Florencourt, 97, died at her Milledgeville home July 31, still in command of her senses and having only recently relinquished her title as trustee of the Mary Flannery O’Connor Charitable Trust. In that role she evaluated requests from scholars to study unpublished manuscripts and letters, as well as requests from producers to create movie, television and theatrical versions of O’Connor stories.
She often found those supplicants unsatisfactory.
A case in point would be the effort she made to stop Father Mark Bosco from reading a paper on the letters between O’Connor and a Danish book salesman named Erik Langkjær who was O’Connor’s only brief fling.
Bosco, a Jesuit priest, was also an O’Connor scholar, and is now vice president for mission and ministry at Georgetown University.
“It was the first time we were going to hear aloud those 12 letters,” said Bosco, “and she was determined that I was not going to do that.” So, the organizers of the Milledgeville conference kept Bosco out of sight at a Chic-fil-A until he spoke. “I wondered why is everyone so afraid of this woman?” said Bosco.
“She came up to me afterwards very upset, got her finger in my face and said ‘You had no right to do this’.”
Though the two got off on the wrong foot, Bosco and his co-producer Elizabeth Coffman, eventually won Florencourt over, and with her help made the 2020 documentary film, “Flannery: The Storied Life of the Writer from Georgia.”
“I think she felt that keeping tight control on Flannery’s things was her responsibility,” said Louise’s younger sister Frances Florencourt, of Arlington, Massachusetts. “Some people criticized her for that, but I think she did the right thing.”
O’Connor lived most of her life in Milledgeville, attending college (at a GCSU predecessor) and graduate school at the University of Iowa. After being crippled by lupus as a young adult she returned to Milledgeville, staying with her mother at the family’s Andalusia Farm, and writing most of her work there, including the short story collection that introduced her to the world, “A Good Man is Hard to Find.” She died in 1964 at age 39.
O’Connor’s stories were distinguished by their grotesque characters, violent outcomes and mordant humor. Hidden inside the tales was a message about the possibility of grace in a fallen world. The deeply Catholic O’Connor despaired that many readers missed the point. She told one interviewer “when I see these stories described as horror stories I am always amused because the reviewer always has hold of the wrong horror.”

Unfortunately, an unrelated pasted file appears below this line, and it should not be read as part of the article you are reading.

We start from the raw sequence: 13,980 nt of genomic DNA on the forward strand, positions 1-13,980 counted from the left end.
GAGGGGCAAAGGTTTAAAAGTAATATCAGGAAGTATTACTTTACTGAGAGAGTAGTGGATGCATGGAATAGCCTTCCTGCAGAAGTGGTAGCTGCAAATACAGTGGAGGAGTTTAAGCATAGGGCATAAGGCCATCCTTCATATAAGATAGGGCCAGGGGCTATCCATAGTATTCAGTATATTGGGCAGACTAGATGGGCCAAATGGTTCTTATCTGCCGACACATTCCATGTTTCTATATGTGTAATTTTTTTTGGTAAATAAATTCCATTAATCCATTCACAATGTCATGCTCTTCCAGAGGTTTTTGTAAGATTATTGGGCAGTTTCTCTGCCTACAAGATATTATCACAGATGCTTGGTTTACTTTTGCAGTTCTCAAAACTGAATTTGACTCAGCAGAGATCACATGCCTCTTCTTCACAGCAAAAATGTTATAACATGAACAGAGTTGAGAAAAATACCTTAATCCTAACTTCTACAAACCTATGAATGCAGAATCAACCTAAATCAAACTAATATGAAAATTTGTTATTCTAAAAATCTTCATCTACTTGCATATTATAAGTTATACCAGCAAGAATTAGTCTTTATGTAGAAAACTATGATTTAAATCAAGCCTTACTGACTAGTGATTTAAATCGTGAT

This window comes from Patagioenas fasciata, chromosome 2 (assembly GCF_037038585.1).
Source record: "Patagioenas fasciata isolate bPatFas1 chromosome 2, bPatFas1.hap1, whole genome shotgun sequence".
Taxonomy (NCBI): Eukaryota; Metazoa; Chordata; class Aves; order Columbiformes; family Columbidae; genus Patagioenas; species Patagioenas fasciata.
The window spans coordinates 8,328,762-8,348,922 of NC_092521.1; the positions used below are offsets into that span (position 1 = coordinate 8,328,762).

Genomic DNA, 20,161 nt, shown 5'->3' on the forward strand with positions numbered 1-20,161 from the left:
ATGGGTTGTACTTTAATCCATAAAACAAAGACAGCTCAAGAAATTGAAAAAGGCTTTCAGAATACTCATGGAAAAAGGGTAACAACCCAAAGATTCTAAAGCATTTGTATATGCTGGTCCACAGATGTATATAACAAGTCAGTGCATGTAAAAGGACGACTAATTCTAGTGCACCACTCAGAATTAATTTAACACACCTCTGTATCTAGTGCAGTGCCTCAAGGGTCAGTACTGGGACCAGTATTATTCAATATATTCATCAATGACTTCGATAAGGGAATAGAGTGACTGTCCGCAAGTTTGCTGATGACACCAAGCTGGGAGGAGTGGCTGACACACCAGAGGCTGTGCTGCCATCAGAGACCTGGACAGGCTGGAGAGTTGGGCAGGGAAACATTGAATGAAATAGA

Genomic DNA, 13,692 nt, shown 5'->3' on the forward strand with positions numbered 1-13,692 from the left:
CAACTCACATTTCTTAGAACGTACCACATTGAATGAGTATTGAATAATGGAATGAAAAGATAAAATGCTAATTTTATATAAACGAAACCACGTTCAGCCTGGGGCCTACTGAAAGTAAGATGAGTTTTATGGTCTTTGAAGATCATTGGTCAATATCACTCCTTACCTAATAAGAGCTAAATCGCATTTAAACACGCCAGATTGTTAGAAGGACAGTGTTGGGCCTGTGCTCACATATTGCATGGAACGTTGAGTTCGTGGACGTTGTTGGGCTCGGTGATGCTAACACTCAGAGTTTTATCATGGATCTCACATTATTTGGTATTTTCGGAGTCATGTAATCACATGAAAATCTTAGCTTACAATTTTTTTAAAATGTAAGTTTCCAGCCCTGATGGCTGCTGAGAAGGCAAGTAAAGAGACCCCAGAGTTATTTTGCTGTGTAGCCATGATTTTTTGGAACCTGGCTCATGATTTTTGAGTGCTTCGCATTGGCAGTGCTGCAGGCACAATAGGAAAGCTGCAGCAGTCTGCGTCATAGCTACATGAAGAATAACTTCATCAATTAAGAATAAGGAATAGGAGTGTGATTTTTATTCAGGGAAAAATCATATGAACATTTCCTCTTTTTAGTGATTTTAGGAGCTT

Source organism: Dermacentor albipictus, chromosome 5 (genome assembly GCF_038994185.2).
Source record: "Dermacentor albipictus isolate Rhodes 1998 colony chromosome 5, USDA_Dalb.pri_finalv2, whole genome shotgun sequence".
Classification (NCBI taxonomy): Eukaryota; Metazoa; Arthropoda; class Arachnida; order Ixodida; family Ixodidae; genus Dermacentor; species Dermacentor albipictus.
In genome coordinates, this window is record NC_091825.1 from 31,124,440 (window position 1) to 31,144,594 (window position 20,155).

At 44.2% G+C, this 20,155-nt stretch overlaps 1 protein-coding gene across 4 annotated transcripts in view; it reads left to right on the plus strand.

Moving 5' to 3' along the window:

Bosco said Florencourt’s resistance to granting access to O’Connor’s work was partly a way to protect the family but also a concern that interpreters would downplay O’Connor’s spiritual side. (His priestly collar helped give him entree.)
Milledgeville is a center for the Cline and Florencourt families. Louise Florencourt’s mother Agnes Cline Florencourt and O’Connor’s mother, Regina Cline O’Connor were sisters, and the Clines and Florencourts spent many summers in Milledgeville. Louise was born in Savannah but raised in Massachusetts, where she attended Radcliffe College and Harvard Law School. She was a member of the first class at Harvard Law to admit women, graduating in 1953.
Like her cousin Flannery, she never married.
Credit: Walter R. Fleischer
Credit: Walter R. Fleischer
She went on to join the legal staffs of the Interstate Commerce Commission and later the Federal Communications Commission, arguing anti-trust cases before the U.S. Supreme Court.
After 35 years in law, she retired to Milledgeville, moving into the Cline family house on Green Street, where she helped care for her aunt Regina.
Regina had been confined to the house, but Louise convinced her aunt to use a wheelchair, which allowed Regina greater freedom to get out and attend church and see friends.
Six years ago Florencourt experienced a medical emergency and was briefly hospitalized. Neighbors Susan and Martin Fenwick began checking in with her every day, and eventually developed a close bond. “We celebrated every holiday; she was very dear to us,” said Susan Fenwick.
Fenwick said their relationship “softened” Florencourt. “I had nothing to lose by challenging Louise at times,” she said. “I wasn’t afraid of her, and I think she enjoyed that.”
Funeral arrangements for Wilhelmina Louise Florencourt will be handled by the Williams Funeral Home and Crematory. A funeral mass will be celebrated at 11 a.m. Saturday, August 12, at the Sacred Heart Catholic Church, 110 N Jefferson St NE, Milledgeville, a church that was built on land donated by O’Connor’s great grandparents.
The family will receive friends from 5-7 p.m. Friday, August 11 at Williams Funeral Home, 1670 N. Jefferson St NE, Milledgeville. There will be a prayer service at 6:30 p.m.
Burial will be in Memory Hill Cemetery.